Pleomorphic Adenoma of the Parapharyngeal space (A) CT scan showing growth in the right parotid gland (B) Gross specimen (C) Section shows chondromyxoid stroma with scattered glandular epithelial structures (hematoxylin and eosin staining, x100, H&E) (D) IHC staining for S100 showing positivity (x400)

https://s3-us-west-2.amazonaws.com/typeset-media-server/335592ae-bafc-497b-aa41-ea63f2f87d90image7.png

Discussion

Tumors originating in the minor salivary glands are infrequent, and represent less than 20% of all salivary neoplasms.6,7,8 Pleomorphic adenoma (PA) is the most common benign MSGT, followed by myoepithelioma whereas mucoepidermoid carcinoma and adenoid cystic carcinoma (ACC) are the most common malignant tumors.9 MSGTs can be located anywhere in the upper aerodigestive tract, though the most frequently affected location is the oral cavity, and particularly the palate – where the concentration of minor salivary glands is greater. Such lesions also can be found in the cheek mucosa, in the region of the retromolar trigone, the lips, the oropharynx, or in the nasal cavities and paranasal sinuses, parapharyngeal space, trachea.10,11,12 Mucoepidermoid carcinoma occurred most often in the oral cavity whereas adenoid cystic carcinoma had a propensity for the sinonasal tract.5,13

In our case series, we have discussed pleomorphic adenoma, one in nasal cavity and two in parapharyngeal space and adenoid cystic carcinomas, three in nasal cavity and one in bronchus. MSGTs are common in fourth to sixth decade of life, more commonly affecting female patients, nearly 62%.14,15 In this study, four cases corresponded to female and three cases to male and belonged mostly from fourth to sixth decade of life. But we also have a younger age group of 10 years. Signs and symptoms can be related to tumor size and may vary according to the tumor site. Clinically, it is not possible to differentiate malignant and benign tumors of minor salivary glands. CT or MRI should be considered when assessing for presence of bony erosion or soft tissue and nerve involvement.16

Parapharyngeal space (PPS) resembles an inverted triangular pyramid with concave faces. The base of the pyramid is situated on the skull base and the apex is found where the posterior digastric muscles and the greater cornu of hyoid bone meet. Tumors in the parapharyngeal space are rare and constitute less than 0.5% of head and neck neoplasm.17 Approximately 70%–80% of these tumors are benign.18 Pleomorphic adenomas (PA) in the parapharyngeal space (PPS) can arise either de novo or may arise in the deep lobe of the parotid gland and extend through the stylomandibular tunnel into the PPS.19

World Health Organization (1972) defined PA as a well-defined tumor characterized by its pleomorphic or mixed appearance. There is intermixing of the clearly recognizable epithelial component with mucoid, myxoid and chondroid component.20 Pleomorphic adenomas of minor salivary glands exhibit increased myoepithelial cellularity with little or no stromal component which differs from those seen in major salivary glands. Immunohistochemical expression of cytokeratin and S-100 are used to confirm the diagnosis. The risk of developing carcinoma ex-Pleomorphic Adenoma from this benign tumor is 5% – 6% over twenty years.17,21 Bone is the predominant site for metastasis but spread to lungs, regional lymph nodes and liver has been documented.22

Adenoid cystic carcinoma (ACC) is a slowly growing, locally invasive tumor of salivary glands, with high tendency for perineural spread and bony invasion. A distinctive chromosomal translocationt (6;9) (q22-23; p23-24), which results in MYB-NFIB gene fusion, is found in adenoid cystic carcinomas.23 Here, the patient could not afford for the molecular study. The carcinoma cells originating from duct-type epithelial and myoepithelial cells of salivary glands have a dark blue nucleus, arranged in solid nests, tubular, cribriform patterns with pseudo-cystic spaces.24,25 The tumor is graded by the pattern of neoplastic cells arrangement. Cribriform is the most common histologic subtype. Currently, two different histopathological systems are used for grading of ACC. In the Perzin/Szanto system, ACC is classified into 3 grades- grade 1: predominantly tubular, no solid component; grade 2: predominantly cribriform, <30% solid; grade 3: Solid component>30%. In the Spiro system, the presence of more than 50% of solid components is considered high grade.26 In this study, the four adenoid cystic carcinomas belonged to grade 2 (predominantly cribriform).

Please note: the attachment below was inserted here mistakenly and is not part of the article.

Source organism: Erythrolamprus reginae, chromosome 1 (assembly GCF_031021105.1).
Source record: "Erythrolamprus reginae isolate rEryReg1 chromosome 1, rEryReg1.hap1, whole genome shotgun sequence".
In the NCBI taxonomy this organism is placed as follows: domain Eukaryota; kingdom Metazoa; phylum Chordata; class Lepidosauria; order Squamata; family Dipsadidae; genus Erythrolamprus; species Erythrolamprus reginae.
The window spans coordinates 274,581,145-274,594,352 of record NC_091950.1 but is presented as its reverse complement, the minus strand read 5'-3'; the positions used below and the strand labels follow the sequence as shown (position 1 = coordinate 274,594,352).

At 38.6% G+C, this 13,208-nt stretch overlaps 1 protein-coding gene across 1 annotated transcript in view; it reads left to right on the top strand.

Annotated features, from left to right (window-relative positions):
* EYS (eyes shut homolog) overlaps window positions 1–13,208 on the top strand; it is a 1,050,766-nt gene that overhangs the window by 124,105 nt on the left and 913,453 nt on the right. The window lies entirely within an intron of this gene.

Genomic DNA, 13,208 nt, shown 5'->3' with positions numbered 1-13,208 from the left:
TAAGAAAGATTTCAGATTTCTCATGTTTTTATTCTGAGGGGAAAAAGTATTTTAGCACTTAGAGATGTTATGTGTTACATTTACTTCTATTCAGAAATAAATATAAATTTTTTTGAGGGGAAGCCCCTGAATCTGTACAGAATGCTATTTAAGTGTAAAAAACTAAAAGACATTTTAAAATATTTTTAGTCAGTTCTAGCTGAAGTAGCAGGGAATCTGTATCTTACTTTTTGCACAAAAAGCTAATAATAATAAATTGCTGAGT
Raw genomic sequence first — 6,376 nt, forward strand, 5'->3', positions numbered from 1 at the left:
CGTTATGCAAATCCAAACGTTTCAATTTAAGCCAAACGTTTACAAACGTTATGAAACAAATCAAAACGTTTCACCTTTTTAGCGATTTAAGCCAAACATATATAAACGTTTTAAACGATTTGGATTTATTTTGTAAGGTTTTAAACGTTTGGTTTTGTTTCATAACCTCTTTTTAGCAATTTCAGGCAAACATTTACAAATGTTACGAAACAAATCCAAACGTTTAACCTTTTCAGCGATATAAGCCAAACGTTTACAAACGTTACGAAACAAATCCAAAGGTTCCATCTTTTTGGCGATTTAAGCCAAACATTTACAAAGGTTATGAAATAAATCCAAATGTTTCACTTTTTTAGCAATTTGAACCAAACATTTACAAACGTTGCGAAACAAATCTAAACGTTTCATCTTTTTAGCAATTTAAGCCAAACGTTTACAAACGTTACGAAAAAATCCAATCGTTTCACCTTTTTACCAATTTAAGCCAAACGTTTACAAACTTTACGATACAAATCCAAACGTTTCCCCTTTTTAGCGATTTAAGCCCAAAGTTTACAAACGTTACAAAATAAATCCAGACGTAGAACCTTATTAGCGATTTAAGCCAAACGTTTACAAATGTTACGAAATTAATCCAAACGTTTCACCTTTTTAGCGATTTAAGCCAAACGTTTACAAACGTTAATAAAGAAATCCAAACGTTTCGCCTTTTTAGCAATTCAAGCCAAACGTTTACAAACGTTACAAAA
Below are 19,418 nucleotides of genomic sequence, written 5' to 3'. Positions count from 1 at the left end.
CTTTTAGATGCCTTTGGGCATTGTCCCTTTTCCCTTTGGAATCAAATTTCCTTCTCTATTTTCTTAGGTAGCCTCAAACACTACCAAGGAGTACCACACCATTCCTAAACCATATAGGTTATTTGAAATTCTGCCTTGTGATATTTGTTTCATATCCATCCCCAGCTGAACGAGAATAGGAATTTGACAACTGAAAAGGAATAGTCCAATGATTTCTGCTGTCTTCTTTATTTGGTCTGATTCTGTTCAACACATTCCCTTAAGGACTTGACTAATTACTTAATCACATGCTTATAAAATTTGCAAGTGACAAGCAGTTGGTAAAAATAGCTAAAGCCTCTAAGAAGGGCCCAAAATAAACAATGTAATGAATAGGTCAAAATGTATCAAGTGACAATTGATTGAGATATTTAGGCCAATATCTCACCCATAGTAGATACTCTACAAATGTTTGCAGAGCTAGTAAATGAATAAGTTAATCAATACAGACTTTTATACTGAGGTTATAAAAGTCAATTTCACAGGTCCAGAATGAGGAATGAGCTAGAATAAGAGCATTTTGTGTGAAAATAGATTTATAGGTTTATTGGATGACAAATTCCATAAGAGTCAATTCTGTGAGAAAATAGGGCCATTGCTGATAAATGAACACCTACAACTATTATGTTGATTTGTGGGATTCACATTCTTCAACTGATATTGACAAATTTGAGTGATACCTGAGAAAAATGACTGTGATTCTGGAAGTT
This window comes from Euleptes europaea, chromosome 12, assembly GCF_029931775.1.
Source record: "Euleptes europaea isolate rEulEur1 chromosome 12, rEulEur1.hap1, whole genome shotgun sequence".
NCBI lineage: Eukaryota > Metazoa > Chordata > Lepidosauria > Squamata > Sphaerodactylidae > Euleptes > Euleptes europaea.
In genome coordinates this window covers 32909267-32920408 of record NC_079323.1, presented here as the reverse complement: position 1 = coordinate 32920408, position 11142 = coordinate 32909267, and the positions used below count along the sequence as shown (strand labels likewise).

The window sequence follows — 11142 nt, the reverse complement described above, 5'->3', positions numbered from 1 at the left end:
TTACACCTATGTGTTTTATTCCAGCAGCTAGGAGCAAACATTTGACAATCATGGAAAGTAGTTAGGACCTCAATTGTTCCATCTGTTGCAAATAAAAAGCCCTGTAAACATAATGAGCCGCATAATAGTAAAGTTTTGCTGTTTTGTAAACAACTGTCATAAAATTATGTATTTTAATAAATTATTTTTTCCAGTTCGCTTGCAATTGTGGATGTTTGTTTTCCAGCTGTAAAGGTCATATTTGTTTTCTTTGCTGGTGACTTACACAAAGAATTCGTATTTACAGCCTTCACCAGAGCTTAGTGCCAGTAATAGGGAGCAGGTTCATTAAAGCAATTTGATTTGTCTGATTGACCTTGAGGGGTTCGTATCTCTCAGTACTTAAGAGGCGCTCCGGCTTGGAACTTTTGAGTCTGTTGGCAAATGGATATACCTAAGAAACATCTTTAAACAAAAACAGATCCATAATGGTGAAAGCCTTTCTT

In ACC, pulmonary metastases are the most common; however, metastases to the brain, bone, liver, kidneys, skin, abdomen and heart have also been reported.27,28,29,30 Immunohistochemical staining shows that tumor cells with myoepithelial differentiation express S100 and p63.31 The interspersed ductal epithelial cells express CK7, CD117.31 Among various treatment modalities, combined primary excision with postoperative radiotherapy appears to achieve more satisfactory local control when compared to either surgery or radiotherapy alone.32,33 Chemotherapy appears to be ineffective in the treatment of adenoid cystic carcinoma. Long-term follow-up is necessary because of the high incidence of local recurrence and distal metastasis.

In our study, the patients are still under follow up.

Conclusion

Minor salivary gland malignancies are rare tumours with varied histology and can occur in any age group including younger patients. Outcome is variable and is influenced by tumour type and anatomical location of the tumour. Preoperative radiological assessment is very essential for the head and neck surgeon to know the pattern of spread and to remove the tumour completely so that there is least chance of recurrence. Long term survival outcome is determined mainly by systemic spread of disease.

Source of Funding

None.

Conflicts of interest

None..